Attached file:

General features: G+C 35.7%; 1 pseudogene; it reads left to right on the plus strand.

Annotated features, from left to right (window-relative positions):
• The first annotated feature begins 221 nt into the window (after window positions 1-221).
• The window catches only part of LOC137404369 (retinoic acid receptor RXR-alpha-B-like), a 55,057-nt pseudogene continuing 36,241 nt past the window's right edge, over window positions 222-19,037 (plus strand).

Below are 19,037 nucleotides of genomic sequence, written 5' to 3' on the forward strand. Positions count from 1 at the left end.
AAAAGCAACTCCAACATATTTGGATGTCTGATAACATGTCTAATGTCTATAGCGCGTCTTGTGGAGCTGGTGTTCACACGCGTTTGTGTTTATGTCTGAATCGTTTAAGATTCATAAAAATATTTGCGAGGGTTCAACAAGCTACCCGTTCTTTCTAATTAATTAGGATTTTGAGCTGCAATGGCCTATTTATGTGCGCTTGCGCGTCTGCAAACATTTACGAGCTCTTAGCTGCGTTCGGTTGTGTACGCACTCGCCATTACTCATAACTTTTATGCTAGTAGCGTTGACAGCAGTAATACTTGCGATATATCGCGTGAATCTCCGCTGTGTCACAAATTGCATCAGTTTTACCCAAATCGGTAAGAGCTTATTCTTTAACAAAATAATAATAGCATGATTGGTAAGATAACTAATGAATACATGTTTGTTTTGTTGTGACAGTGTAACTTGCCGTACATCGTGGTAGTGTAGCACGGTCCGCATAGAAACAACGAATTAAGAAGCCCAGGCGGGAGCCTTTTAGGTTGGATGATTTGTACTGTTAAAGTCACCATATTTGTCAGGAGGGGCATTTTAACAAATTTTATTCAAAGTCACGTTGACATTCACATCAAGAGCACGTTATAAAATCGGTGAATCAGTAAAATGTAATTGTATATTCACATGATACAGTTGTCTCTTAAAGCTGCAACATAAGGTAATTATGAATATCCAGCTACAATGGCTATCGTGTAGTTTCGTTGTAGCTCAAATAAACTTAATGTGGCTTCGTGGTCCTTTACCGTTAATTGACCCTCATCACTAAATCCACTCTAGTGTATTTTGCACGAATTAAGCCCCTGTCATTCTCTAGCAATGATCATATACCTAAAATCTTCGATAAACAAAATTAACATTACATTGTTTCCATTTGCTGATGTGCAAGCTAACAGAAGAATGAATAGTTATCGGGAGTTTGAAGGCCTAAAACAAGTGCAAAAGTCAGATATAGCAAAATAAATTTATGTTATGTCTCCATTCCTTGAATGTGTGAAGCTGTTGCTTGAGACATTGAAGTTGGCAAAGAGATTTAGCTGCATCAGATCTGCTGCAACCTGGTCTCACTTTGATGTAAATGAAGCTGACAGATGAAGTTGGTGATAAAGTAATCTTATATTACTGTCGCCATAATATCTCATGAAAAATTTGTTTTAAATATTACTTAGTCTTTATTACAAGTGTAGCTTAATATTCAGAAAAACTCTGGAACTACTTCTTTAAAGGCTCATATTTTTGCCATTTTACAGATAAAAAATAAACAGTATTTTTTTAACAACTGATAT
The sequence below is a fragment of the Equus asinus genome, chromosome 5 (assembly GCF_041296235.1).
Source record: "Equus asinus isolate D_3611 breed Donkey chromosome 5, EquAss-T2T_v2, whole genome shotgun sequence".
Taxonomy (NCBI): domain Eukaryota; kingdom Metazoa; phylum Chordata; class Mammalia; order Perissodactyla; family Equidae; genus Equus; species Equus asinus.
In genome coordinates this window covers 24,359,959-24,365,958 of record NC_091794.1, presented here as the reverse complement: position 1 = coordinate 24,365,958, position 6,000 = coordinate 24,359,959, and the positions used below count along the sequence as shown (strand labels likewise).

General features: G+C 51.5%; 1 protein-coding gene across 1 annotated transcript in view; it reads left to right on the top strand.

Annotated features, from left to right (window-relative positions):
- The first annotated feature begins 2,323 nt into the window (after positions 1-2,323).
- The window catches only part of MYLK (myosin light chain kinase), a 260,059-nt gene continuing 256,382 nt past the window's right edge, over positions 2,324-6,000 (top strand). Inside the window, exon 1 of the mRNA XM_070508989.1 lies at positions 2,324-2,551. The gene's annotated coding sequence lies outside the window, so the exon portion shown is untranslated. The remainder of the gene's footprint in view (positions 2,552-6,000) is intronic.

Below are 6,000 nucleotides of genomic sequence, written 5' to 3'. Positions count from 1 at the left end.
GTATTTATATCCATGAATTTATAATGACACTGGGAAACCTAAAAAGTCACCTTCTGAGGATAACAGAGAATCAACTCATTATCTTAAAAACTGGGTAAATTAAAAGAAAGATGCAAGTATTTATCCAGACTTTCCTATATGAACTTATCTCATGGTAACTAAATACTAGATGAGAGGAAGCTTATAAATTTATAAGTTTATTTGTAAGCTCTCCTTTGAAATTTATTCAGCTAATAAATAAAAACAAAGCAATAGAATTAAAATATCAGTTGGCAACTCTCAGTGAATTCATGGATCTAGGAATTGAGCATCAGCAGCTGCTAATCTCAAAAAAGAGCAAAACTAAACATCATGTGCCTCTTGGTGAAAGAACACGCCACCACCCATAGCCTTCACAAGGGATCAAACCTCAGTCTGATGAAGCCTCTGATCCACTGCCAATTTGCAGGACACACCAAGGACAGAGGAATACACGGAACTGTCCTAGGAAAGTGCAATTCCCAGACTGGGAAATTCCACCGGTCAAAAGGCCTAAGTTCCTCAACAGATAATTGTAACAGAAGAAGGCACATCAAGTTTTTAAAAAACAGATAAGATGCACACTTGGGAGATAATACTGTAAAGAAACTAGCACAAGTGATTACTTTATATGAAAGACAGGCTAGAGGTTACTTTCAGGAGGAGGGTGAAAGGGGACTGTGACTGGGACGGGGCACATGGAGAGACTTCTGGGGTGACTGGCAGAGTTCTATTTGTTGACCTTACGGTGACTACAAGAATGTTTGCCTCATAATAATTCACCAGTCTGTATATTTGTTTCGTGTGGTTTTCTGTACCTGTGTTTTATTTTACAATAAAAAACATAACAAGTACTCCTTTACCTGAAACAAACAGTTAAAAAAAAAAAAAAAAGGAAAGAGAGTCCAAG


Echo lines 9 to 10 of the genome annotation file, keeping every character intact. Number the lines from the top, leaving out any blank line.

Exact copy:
Taxonomy (NCBI): domain Eukaryota; kingdom Metazoa; phylum Chordata; class Mammalia; order Perissodactyla; family Equidae; genus Equus; species Equus asinus.
In genome coordinates this window covers 24,359,959-24,365,958 of record NC_091794.1, presented here as the reverse complement: position 1 = coordinate 24,365,958, position 6,000 = coordinate 24,359,959, and the positions used below count along the sequence as shown (strand labels likewise).